Sunday, March 29, 2015

Overnight Prints Postcard Review

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A few weeks ago, I posted what I was working on lately- mostly digital fanart pieces.  For someone who usually works with very immediate media like watercolor or Copics, media that leaves you with a physical piece when you're done, digital media is quite a switch.  Even though I'd completed quite a few pieces, I had nothing physical to show for it, and that was weird for me.  Of course, the whole point on working on those things was to have new merchandise for my convention table, and while you guys have seen a few glimpses of the new things, I'd like to show you guys something I'm really excited about.

Prints aren't necessarily a strong seller for me, at least, not at traditional print sizes.  This year, I introduced a set of dino mini prints that have been strong sellers, and I personally buy a lot of postcard versions of prints I like.  I wanted to introduce a cute large postcard print, and I opted to go with Overnight Prints, as I've worked with them in the past.

When browsing the site, I saw a listing for 25 5"x7" postcards, and I thought this would be a great starting point.  Unfortunately for me, the spot gloss option would not let me order fewer than 100 postcards, something which wasn't explicitly stated on the site, and was not mentioned in the reply to the query I sent Overnight Prints.  I did end up going with 100 spot gloss 5"x7" postcards, but I felt a bit like I'd been conned into it, and I wish the site would explicitly state what minimum orders you need to place in order to be able to purchase spot gloss.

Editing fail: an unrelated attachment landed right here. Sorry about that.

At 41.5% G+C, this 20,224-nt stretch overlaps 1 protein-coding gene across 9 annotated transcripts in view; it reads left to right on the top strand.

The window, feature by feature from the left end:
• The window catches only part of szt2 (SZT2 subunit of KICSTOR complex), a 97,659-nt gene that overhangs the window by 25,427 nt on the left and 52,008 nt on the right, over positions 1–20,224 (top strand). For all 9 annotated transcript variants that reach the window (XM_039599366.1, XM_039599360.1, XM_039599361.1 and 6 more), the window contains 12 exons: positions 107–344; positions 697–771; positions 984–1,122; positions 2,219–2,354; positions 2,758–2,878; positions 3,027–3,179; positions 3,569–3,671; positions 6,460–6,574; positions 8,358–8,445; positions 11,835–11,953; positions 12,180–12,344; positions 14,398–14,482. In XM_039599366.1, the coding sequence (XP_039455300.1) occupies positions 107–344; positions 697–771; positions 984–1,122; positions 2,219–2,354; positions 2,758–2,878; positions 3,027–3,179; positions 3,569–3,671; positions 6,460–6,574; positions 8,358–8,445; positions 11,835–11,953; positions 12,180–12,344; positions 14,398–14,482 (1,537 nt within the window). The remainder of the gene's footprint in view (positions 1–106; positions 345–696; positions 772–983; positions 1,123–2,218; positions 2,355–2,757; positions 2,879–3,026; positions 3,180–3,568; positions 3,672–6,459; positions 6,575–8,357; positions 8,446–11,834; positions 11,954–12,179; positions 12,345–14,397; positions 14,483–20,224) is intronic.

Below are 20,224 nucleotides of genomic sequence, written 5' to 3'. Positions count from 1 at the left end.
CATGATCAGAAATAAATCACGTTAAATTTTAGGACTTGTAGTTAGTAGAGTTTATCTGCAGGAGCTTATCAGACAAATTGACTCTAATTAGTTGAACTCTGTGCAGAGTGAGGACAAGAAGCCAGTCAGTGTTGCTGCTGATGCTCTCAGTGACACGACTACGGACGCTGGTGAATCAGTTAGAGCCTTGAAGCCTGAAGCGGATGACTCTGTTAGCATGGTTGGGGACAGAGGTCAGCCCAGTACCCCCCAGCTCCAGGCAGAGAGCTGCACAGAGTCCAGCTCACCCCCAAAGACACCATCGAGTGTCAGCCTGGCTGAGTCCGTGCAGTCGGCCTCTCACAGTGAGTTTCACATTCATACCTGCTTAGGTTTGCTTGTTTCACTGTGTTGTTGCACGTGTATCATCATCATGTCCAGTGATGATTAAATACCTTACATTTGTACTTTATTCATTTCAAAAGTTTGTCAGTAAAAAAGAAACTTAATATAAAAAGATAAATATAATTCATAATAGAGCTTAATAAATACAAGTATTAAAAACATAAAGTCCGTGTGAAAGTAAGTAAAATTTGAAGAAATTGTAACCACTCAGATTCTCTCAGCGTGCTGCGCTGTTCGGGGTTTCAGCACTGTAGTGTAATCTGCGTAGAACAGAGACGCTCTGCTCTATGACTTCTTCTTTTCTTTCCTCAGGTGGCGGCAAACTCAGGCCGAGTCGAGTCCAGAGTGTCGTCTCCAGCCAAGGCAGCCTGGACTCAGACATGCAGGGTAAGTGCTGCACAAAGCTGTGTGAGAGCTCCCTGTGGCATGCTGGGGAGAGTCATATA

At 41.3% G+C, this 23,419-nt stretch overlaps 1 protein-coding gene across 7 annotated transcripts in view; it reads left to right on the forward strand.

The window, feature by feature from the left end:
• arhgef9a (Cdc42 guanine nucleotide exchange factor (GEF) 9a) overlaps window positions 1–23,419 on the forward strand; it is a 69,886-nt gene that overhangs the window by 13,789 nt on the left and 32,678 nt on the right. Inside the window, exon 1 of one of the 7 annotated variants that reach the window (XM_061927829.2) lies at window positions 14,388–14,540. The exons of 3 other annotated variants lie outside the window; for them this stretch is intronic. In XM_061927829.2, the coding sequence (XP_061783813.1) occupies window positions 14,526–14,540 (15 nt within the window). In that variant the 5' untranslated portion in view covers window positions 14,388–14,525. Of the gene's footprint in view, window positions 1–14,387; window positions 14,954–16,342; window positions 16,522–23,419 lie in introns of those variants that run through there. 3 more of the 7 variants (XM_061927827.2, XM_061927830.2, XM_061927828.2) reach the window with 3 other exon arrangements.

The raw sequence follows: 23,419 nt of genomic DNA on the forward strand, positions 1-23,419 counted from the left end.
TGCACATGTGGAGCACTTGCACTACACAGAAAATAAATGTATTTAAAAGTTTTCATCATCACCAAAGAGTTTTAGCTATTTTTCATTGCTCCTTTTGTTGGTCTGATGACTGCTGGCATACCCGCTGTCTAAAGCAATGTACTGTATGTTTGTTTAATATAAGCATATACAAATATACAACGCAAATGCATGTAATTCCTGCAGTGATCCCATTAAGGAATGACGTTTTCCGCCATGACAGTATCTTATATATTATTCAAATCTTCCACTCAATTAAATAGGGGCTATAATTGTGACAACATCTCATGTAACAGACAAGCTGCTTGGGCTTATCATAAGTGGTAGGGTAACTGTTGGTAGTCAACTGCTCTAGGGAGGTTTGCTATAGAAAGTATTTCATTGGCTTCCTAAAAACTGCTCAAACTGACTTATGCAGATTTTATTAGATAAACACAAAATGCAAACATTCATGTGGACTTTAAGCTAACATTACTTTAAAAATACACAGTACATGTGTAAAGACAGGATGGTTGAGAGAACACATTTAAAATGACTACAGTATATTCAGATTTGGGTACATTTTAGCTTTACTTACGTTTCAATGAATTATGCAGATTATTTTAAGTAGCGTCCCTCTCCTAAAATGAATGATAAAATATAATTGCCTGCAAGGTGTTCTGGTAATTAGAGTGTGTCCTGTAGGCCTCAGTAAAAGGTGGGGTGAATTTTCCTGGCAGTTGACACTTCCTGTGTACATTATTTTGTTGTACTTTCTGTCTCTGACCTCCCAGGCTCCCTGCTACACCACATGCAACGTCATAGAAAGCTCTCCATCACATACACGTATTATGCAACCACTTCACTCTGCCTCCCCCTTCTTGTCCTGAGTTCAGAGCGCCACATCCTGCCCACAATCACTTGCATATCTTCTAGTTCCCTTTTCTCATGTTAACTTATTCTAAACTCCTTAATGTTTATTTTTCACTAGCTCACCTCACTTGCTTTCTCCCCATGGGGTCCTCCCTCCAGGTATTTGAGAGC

Another issue I had with Overnight Prints is their proofing and holds system.  The preview doesn't accurately indicate issues with placement or sizing, and Overnight Prints will put a hold on your order if they detect an issue.  I'd sized my postcards to exactly the size I wanted to have them printed at, but there were still issues with my order.  In the end, the postcards I received have a small white margin at the top of the card, which wasn't visible in the preview.

On with the goodies, though!

When this white box from Overnight Prints arrived from Lousville, KY after much waiting, I excitedly tore into it.


And other than the top margins of white, I was really thrilled with the print quality.  So much nicer than my fairly decent Canon home printer can achieve, and it wont drain my ink pots.



I'd never done spot gloss before, but the process was fairly simple, and the results turned out really neat.